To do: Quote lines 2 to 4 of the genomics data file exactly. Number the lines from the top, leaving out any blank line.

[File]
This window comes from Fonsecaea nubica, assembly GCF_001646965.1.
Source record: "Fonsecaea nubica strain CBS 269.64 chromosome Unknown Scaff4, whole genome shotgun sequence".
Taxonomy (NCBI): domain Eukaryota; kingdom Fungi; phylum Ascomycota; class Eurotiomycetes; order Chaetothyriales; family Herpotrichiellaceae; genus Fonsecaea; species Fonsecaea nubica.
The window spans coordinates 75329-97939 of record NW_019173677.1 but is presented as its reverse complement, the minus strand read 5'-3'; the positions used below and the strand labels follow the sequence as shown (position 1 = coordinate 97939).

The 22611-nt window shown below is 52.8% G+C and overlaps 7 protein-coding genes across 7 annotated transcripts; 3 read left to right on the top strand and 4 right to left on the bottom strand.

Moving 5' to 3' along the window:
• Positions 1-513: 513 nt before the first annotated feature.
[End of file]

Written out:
Source record: "Fonsecaea nubica strain CBS 269.64 chromosome Unknown Scaff4, whole genome shotgun sequence".
Taxonomy (NCBI): domain Eukaryota; kingdom Fungi; phylum Ascomycota; class Eurotiomycetes; order Chaetothyriales; family Herpotrichiellaceae; genus Fonsecaea; species Fonsecaea nubica.
The window spans coordinates 75329-97939 of record NW_019173677.1 but is presented as its reverse complement, the minus strand read 5'-3'; the positions used below and the strand labels follow the sequence as shown (position 1 = coordinate 97939).